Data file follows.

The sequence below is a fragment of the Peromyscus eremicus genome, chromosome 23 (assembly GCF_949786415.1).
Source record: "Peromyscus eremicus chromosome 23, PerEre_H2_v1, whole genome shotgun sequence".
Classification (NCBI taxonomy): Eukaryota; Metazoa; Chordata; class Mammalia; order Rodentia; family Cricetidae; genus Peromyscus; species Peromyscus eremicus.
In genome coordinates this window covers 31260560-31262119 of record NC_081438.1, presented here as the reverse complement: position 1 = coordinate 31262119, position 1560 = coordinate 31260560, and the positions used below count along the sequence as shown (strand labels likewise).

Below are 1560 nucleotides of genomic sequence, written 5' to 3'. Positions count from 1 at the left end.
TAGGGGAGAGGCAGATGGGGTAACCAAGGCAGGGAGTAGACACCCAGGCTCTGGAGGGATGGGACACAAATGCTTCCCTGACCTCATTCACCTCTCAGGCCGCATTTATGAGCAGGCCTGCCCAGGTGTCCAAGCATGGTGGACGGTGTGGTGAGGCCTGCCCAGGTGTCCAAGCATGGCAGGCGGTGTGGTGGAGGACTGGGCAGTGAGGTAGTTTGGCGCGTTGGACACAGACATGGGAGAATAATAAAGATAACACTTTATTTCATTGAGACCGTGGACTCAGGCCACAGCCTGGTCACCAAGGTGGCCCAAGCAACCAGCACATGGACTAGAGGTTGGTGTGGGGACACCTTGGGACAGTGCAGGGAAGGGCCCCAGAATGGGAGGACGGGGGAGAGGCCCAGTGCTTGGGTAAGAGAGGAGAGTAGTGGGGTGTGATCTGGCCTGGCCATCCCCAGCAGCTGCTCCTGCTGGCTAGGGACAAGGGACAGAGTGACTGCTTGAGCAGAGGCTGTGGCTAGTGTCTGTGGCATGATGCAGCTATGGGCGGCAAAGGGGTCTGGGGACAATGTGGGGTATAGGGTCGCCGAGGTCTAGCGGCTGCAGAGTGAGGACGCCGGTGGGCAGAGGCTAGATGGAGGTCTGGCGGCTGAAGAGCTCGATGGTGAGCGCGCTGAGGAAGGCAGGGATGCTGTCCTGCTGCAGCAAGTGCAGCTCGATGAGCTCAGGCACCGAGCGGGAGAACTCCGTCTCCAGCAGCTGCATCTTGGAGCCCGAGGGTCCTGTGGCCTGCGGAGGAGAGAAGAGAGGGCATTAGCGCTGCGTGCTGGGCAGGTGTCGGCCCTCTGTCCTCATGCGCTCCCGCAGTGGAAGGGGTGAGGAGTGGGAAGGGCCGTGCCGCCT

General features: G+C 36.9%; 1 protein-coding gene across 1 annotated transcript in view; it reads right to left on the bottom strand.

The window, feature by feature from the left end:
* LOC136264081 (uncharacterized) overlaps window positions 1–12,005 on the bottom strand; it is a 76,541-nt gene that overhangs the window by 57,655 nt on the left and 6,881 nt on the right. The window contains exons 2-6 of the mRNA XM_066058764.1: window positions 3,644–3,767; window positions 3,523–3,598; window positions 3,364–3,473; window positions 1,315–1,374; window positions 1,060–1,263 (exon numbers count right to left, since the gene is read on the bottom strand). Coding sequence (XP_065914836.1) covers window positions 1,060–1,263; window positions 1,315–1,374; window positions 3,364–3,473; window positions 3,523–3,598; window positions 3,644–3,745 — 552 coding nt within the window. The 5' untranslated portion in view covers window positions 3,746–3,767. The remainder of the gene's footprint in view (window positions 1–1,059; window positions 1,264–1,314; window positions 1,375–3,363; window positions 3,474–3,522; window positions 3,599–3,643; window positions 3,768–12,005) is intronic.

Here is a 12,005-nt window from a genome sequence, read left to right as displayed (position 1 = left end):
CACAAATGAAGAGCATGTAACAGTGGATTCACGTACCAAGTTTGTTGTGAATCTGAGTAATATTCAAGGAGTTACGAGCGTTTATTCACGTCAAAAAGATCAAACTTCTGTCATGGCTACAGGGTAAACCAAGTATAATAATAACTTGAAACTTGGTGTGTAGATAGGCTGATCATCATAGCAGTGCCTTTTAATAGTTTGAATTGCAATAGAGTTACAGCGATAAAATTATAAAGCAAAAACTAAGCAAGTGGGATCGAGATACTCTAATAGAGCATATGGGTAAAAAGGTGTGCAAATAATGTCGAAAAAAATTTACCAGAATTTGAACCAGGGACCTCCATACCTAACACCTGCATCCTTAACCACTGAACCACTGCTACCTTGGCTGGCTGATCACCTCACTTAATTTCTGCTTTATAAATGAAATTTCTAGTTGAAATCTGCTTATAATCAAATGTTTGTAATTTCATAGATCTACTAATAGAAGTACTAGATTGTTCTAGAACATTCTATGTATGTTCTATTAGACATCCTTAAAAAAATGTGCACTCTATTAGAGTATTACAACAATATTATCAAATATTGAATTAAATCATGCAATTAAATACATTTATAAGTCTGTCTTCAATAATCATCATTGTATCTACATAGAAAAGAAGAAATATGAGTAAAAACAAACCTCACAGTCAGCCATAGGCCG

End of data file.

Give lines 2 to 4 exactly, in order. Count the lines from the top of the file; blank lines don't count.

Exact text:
Source record: "Peromyscus eremicus chromosome 23, PerEre_H2_v1, whole genome shotgun sequence".
Classification (NCBI taxonomy): Eukaryota; Metazoa; Chordata; class Mammalia; order Rodentia; family Cricetidae; genus Peromyscus; species Peromyscus eremicus.
In genome coordinates this window covers 31260560-31262119 of record NC_081438.1, presented here as the reverse complement: position 1 = coordinate 31262119, position 1560 = coordinate 31260560, and the positions used below count along the sequence as shown (strand labels likewise).